Dame Caroline Dean is a British plant scientist working at the John Innes Centre. She is focused on understanding the molecular controls used by plants to seasonally judge when to flower. She is specifically interested in vernalisation — the acceleration of flowering in plants by exposure to periods of prolonged cold. She has also been on the Life Sciences jury for the Infosys Prize from 2018.
Albert J.R. Heck is a Dutch scientist and professor at Utrecht University, the Netherlands in the field of mass spectrometry and proteomics. He is known for his work on technologies to study proteins in their natural environment, with the aim to understand their biological function. Albert Heck was awarded the Spinoza Prize in 2017, the highest scientific award in the Netherlands.
Catherine Clarke Fenselau is an American scientist who was the first trained mass spectrometrist on the faculty of an American medical school; she joined Johns Hopkins School of Medicine in 1968. She specializes in biomedical applications of mass spectrometry. She has been recognized as an outstanding scientist in the field of bioanalytical chemistry because of her work using mass spectrometry to study biomolecules.
Sheena Elizabeth Radford FRS FMedSci is a British biophysicist, and Astbury Professor of Biophysics in the Astbury Centre for Structural Molecular Biology, School of Molecular and Cellular Biology at the University of Leeds. Radford is the Associate Editor of the Journal of Molecular Biology.
G. Marius Clore MAE, FRSC, FRS is a British-born, American molecular biophysicist and structural biologist. He was born in London, U.K. (1955) and is a dual US/U.K. Citizen. He is a Member of the National Academy of Sciences, a Fellow of the Royal Society, a NIH Distinguished Investigator, and the Chief of the Molecular and Structural Biophysics Section in the Laboratory of Chemical Physics of the National Institute of Diabetes and Digestive and Kidney Diseases at the U.S. National Institutes of Health. He is known for his foundational work in three-dimensional protein and nucleic acid structure determination by biomolecular NMR spectroscopy, for advancing experimental approaches to the study of large macromolecules and their complexes by NMR, and for developing NMR-based methods to study rare conformational states in protein-nucleic acid and protein-protein recognition. Clore's discovery of previously undetectable, functionally significant, rare transient states of macromolecules has yielded fundamental new insights into the mechanisms of important biological processes, and in particular the significance of weak interactions and the mechanisms whereby the opposing constraints of speed and specificity are optimized. Further, Clore's work opens up a new era of pharmacology and drug design as it is now possible to target structures and conformations that have been heretofore unseen.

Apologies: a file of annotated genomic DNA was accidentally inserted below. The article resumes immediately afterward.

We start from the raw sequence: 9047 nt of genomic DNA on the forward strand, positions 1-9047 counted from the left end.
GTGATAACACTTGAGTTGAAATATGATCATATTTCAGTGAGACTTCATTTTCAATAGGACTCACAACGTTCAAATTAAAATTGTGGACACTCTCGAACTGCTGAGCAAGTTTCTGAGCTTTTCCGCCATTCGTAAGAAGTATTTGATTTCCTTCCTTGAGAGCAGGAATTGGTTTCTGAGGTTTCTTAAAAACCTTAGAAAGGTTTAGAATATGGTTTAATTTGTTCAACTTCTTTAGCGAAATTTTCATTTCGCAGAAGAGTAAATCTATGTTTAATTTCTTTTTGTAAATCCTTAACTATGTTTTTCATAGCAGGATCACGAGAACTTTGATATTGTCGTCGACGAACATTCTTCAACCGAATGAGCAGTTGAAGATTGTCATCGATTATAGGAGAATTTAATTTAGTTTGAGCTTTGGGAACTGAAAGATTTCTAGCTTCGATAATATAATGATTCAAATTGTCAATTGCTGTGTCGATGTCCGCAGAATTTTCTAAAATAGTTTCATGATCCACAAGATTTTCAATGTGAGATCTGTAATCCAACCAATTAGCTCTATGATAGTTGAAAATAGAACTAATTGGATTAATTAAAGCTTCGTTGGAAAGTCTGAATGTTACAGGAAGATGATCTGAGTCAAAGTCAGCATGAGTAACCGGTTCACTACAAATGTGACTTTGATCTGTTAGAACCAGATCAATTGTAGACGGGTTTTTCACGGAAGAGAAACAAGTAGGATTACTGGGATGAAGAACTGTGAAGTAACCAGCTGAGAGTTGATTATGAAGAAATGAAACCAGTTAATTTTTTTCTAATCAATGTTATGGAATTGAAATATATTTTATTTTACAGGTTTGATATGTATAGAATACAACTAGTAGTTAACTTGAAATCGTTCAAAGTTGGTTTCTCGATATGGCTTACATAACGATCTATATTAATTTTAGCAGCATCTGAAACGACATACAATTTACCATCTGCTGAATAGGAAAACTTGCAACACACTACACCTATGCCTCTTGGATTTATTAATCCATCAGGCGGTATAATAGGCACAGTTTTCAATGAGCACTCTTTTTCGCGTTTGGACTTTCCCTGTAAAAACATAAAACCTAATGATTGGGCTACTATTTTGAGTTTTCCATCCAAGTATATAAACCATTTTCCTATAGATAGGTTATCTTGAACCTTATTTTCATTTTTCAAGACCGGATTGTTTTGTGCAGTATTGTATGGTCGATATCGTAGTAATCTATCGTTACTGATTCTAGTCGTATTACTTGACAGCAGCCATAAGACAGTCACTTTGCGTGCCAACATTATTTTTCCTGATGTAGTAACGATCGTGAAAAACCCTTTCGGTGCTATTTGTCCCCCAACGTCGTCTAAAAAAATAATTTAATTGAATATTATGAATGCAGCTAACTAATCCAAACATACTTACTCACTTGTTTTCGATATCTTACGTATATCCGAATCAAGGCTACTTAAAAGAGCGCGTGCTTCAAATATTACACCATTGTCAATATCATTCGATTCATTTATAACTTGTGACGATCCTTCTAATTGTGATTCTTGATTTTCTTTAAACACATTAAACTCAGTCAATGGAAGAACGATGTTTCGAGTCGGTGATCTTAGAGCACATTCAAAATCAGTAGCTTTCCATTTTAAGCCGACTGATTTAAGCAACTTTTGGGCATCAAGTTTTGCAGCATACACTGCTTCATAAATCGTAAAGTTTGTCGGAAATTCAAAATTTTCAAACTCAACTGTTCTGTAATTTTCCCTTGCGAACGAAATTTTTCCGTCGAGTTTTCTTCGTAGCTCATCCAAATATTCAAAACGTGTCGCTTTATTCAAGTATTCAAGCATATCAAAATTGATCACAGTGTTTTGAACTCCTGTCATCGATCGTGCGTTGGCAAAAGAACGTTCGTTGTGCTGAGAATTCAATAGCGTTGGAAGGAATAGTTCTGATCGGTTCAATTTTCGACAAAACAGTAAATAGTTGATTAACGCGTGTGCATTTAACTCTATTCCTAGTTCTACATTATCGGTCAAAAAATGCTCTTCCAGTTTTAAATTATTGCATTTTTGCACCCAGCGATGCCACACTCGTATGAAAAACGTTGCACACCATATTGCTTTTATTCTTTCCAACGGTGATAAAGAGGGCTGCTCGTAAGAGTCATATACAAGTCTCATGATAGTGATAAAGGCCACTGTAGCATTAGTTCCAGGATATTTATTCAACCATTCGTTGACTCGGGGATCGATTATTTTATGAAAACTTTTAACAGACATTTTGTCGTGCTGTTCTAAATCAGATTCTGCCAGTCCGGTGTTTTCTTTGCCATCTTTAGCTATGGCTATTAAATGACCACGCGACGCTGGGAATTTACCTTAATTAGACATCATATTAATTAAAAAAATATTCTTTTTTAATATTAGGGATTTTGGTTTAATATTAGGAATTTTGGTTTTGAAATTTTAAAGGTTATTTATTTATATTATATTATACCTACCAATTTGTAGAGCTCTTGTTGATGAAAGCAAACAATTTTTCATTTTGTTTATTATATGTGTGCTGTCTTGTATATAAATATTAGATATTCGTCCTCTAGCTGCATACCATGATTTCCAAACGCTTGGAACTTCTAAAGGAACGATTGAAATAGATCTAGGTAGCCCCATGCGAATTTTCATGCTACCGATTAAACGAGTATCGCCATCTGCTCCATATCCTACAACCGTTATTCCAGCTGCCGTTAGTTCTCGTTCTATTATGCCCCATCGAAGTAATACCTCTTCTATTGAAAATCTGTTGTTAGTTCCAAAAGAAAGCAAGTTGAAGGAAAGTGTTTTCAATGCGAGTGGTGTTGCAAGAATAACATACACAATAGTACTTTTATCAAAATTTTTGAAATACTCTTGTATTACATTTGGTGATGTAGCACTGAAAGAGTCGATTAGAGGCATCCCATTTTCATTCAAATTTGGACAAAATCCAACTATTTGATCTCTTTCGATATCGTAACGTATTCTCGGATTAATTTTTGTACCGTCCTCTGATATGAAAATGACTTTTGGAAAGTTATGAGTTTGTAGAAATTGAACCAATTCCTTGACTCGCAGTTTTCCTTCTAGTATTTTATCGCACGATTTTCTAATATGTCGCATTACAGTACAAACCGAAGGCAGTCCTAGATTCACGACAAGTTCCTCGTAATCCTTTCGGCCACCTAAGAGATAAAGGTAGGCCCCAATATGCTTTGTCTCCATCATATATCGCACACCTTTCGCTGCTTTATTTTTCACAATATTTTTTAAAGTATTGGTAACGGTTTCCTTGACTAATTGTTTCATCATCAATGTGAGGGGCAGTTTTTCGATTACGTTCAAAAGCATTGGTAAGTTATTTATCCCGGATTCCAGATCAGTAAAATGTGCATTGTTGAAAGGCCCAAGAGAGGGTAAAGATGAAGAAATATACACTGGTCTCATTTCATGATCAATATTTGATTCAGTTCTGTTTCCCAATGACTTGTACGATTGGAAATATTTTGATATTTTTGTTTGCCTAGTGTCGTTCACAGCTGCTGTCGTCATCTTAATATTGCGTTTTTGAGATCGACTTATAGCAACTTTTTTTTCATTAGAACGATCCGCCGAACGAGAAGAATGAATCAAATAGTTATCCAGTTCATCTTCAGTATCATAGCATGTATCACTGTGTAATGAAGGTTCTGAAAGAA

Sarah Amalia Teichmann is head of cellular genetics at the Wellcome Sanger Institute and a visiting research group leader at the European Bioinformatics Institute (EMBL-EBI). She serves as director of research in the Cavendish Laboratory, at the University of Cambridge and a senior research fellow at Churchill College, Cambridge.
The Biemann Medal is awarded annually by the American Society for Mass Spectrometry (ASMS) to an individual early in his or her career in recognition of significant achievement in basic or applied mass spectrometry. It is named after professor Klaus Biemann.
Claire Eyers is a British biological mass spectrometrist who is professor of biological mass spectrometry at the University of Liverpool, where she heads up the Centre for Proteome Research. Her research publications list her either as Claire E Haydon or Claire E Eyers.